Let this be a warning to Spurs fans who might be expecting their side to continue challenging for the title over the course of the next decade. Levy has already shown his willingness to compromise improvement of the team in order to cover costs elsewhere, and the likelihood of Tottenham flexing their financial muscle over the next couple of seasons seems slim, unless of course they can get a good price for their saleable assets – with Paris Saint Germain sniffing around Christian Eriksen, the locals have a right to be worried.
Other clubs have found themselves in far more fortunate circumstances when it comes to moving home, with Leicester City bailed out by Vichai Srivaddhanaprabha after the King Power owner purchased the stadium upon his takeover of the club, relieving the pressure on a club that had slipped into receivership under Milan Mandaric, while the £32m spent by Southampton on the St Mary’s Stadium is a drop in the ocean compared to Tottenham and Arsenal’s outlay – though Saints were placed into administration less than a decade after breaking ground, before being saved by Swiss businessman Markus Liebherr. Manchester City and West Ham United have avoided those overbearing repayments by taking up residency at publicy funded stadia. The City of Manchester Stadium, built for the 2002 Commonwealth Games, welcomed the blue half of Manchester in 2003, as City returned to the Premier League. Since then, the club has agreed a deal with Manchester City Council whereby they pay £2m a year in order to sell the naming rights to the stadium – Etihad Airways currently pays £150m for the privilege. West Ham, meanwhile, completed their controversial move to the Olympic Stadium in Stratford ahead of the 2015/16 season, where they’re charged just £2.5m per season.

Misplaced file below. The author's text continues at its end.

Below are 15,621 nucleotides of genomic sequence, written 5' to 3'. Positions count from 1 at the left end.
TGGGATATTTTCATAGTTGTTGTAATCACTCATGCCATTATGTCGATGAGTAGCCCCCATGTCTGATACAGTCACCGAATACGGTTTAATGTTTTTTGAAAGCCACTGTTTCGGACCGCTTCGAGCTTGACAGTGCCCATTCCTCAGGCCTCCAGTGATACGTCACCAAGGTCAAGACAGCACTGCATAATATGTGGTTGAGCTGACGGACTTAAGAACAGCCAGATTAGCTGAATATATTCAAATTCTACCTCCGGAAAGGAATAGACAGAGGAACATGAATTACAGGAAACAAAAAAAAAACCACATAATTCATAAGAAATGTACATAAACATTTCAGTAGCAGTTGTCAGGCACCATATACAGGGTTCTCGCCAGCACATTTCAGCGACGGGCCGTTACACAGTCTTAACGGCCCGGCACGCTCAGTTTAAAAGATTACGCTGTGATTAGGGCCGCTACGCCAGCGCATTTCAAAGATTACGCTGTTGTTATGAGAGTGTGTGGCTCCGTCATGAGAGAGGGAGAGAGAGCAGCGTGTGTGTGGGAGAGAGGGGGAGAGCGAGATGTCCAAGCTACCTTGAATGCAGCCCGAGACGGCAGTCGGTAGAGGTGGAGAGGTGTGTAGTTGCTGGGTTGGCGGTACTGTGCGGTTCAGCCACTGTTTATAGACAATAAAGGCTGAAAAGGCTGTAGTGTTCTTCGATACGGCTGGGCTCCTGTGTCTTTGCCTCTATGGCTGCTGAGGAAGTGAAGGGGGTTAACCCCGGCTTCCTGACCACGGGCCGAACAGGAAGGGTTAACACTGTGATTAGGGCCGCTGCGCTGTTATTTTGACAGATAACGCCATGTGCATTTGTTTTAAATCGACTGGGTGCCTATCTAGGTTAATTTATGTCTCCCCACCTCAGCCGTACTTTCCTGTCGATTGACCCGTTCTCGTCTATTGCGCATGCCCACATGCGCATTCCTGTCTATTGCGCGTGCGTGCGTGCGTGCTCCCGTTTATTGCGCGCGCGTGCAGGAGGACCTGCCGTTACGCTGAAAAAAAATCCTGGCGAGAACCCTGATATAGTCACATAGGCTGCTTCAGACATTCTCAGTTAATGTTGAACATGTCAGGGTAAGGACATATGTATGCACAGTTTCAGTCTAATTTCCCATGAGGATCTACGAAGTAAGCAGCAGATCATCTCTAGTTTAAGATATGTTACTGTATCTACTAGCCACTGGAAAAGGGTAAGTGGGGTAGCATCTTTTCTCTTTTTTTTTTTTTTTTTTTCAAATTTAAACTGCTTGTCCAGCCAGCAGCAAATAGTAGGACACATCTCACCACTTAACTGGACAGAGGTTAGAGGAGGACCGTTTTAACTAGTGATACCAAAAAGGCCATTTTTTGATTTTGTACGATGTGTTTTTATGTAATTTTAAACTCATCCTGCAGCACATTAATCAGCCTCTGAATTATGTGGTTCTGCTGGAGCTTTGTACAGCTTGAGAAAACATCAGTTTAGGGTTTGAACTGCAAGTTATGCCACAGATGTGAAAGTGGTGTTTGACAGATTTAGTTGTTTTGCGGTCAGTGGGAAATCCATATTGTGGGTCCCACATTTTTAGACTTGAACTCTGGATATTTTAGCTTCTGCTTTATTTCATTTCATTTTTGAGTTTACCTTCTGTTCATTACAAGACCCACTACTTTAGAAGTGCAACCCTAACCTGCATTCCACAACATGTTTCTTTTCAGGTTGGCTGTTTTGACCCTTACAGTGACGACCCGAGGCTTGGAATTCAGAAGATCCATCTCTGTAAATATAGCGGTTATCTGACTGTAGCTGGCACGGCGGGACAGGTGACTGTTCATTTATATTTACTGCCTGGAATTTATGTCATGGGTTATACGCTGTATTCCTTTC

It’s not just the future of the club’s finances that will be a cause of worry for Tottenham supporters. As anyone who’s ever moved into a new home will testify, bedding in takes time. Once the stress and strain of actually dealing with letting agents and arsehole landlords is over and done with, you’re still left charging round your new abode at midnight screaming “where’s that fucking whisk?” One of the strange statistical quirks of recent ground movers is the upturn in form that a sentimental goodbye can produce. In Tottenham’s last season at White Hart Lane, they produced an incredible run of home results that saw them finish the year with an 89% win rate. Naturally, maintaining a record of Played 19 Won 17 was always going to be difficult to beat, though the drop to 68% last season, even taking into account the so-called ‘Wembley Curse’, would have disappointed Mauricio Pochettino. Other clubs, too, have seen a major dip in home form during their first season in a new stadium, as Arsenal bid farewell to Highbury by sealing a Champions League spot with a 74% win percentage, before tasting victory in 63% of games at the Emirates the following season. Southampton and West Ham curiously posted the exact same win percentages the years before and after moving ground. At The Dell in 2000/01 and Upton Park in 2015/16, the respective sides finished in the top half with a 58% win rate at home, before battling relegation in their respective following seasons with a ratio of just 37%. At the other end of the spectrum, Manchester City and Leicester City had almost polar opposite experiences – the Sky Blues promoted in their final season at Maine Road, while the Foxes left Filbert Street following Premier League relegation.
For now, Spurs will have to make do with returning to Wembley in the short-term, though we’ll have to see how much of an effect it has on their home form. What’s certain is that Tottenham supporters are now beginning to see the long-term cost of their club showing ambition in an attempt to cement themselves as one of the country’s elite clubs. Just spare a thought for Daniel Levy’s Financial Advisor.